Dystopias are by definition bleak, but they also function at least to the benefit of a few. The problem with Metamorphosis, the mysterious facility in which Republique takes place, is that players are rarely the beneficiaries. Instead, they’re in the same position as protagonist 390-H, also known as Hope: They’re the subjects of an experiment. Over the course of the game’s five episodes, the developers at Camouflaj make significant alterations to their original concept, and rarely for the better.
That Republique remains somewhat captivating through all of its diminishing returns speaks to the high notes of early episodes like “Exordium,” which offers a clever, non-violent twist on Metal Gear Solid. Instead of controlling Hope, players operate the various cameras inside the facility, pinging safe locations to which she can move. Hope isn’t a fighter, and while she gains access to pepper spray and tasers, the game’s emphasis is purely on stealth, surveillance, and story, with literal and figurative rewards for digitally scouring each room from its various viewpoints.
Reading a newspaper, hacking an email account, or eavesdropping on a phone conversation doesn’t just fill in the ominous backstory; it also provides Hope with saleable data that can be used to upgrade her OMNI phone’s features, such as predicting a guard’s route with a yellow overlay. For an additional challenge, players can even try to pickpocket the patrolling soldiers, a literal theft that acknowledges its gaminess by yielding unique collectible cartridges that, while unplayable, pay homage to fellow indie developers.
The irony here is that the more control it supposedly affords Hope, the worse the game itself functions.
The second episode, “Metamorphosis,” builds upon that solid foundation, mainly by getting away from the one-dimensional hallways of the Dormitory area and setting itself in an ornate, three-story library that also houses a museum dedicated to Metamorphosis’s overseer, Treglazov. Some light puzzles appear in this installment, from avoiding a maze of laser tripwires to properly assembling a 3D blueprint. These innovations, however, are accompanied by a sense of wheel-spinning. There’s only so much that Republique is willing to spill about Treglazov, which means that the majority of characters introduced—like Derringer, the leader of the Prizrak soldiers, or Senor Octavo, the librarian—are stuck repeating the same information from slightly different perspectives. After a while, hearing about “The Arrival” gets irksome, since it’s obvious players won’t learn what that is until the final episode.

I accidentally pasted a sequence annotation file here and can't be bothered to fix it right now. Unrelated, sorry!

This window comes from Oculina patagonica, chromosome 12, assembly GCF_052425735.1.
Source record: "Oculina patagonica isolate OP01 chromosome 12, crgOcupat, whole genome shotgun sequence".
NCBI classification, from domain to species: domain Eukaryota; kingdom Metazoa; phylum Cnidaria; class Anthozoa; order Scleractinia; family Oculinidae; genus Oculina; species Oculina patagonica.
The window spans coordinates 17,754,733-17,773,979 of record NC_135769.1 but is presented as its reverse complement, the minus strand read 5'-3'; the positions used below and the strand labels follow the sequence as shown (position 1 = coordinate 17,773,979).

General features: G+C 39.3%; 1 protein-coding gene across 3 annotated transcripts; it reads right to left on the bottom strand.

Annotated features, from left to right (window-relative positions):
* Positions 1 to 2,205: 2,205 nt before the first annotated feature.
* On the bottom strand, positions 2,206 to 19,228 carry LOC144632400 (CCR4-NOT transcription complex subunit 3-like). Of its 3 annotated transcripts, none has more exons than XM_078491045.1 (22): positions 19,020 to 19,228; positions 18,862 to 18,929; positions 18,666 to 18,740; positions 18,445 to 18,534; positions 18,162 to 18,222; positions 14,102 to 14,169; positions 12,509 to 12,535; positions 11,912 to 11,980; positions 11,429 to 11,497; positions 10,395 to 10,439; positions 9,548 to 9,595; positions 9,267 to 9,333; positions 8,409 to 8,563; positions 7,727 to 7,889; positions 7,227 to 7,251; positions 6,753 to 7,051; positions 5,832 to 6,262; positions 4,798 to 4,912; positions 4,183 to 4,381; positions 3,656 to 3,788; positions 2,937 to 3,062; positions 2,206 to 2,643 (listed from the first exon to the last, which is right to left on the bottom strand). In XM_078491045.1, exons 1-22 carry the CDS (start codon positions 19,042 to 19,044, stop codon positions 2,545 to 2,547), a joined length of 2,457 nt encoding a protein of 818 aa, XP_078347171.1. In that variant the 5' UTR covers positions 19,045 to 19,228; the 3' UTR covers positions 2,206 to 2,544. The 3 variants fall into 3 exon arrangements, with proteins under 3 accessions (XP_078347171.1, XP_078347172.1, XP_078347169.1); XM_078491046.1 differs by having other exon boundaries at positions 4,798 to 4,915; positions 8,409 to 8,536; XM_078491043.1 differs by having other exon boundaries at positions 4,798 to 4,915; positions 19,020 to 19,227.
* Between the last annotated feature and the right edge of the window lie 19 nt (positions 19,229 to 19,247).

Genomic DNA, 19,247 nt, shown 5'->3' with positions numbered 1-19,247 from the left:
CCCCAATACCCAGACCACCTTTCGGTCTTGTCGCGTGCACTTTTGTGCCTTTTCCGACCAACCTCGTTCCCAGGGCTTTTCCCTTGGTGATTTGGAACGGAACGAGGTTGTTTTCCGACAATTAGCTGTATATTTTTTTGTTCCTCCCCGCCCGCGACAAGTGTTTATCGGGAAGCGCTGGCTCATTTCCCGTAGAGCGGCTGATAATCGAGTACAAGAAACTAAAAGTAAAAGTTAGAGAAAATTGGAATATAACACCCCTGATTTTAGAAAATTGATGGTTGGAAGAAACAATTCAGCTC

This sense of ennui weighs particularly heavy on “Ones and Zeroes.” Once Hope gains the ability to plant sleep mines, or to remotely trigger electronic devices, in order to distract guards, there’s never any need to. At one point, she’s able to access data outside of Metamorphosis, hacking into nanny cams and laptops to find incriminating information she can publish so as to discredit several overzealous guards. Instead of the natural evolution of Republique’s surveillance-as-game conceit, this plays out as a tedious point-and-click mini game that reduces player agency to a few cameras and a handful of sordid soundbites. Consequently, these characters aren’t fleshed out enough to elicit any real sympathy; it’s hard enough to feel bad for Hope. Without a sense of connection, Republique can do nothing more than preach a very obvious warning about totalitarian governance, and without the subtlety of BioShock or the humanity of Life Is Strange, the game feels emptier the more players learn about it.
By the end, even Camouflaj seems bored with the project. The fourth installment, “God’s Acre,” is a shallow attempt at embracing the more horrific elements of its plot, going full Resident Evil: Nemesis as Hope runs around a cemetery, pursued by Mammoth, a grotesque gardener with an unexplained split personality. Meanwhile, the fifth and shortest episode, “Terminus,” offers only one explorable area (depending on which rebel you side with) before the lengthy, largely non-interactive finale. Here, where all of Metamorphosis should have at last opened up, the game instead seals off many of the facility’s pathways. Players can still wander around collecting cartridges, but because Cooper, Hope’s hacker ally, has gone missing and no longer has any commentary to add, it’s a largely thankless, meaningless endeavor.
The irony here is that the more control it supposedly affords Hope, the worse Republique functions. On mobile devices, or the PC, the story is the only thing that falls flat, with many characters (like Weep and Zager) remaining cyphers throughout. But on consoles, which allow players to directly move Hope about the facility, the gameplay literally falls apart. Switching between camera angles can result in nearly 10 seconds of frozen static, and it’s not uncommon for Hope to get stuck on objects in the environment. Treglazov, keeps threatening to recalibrate 390-H, and it seems that Republique’s own overseer, Camouflaj, should have done the same to their product.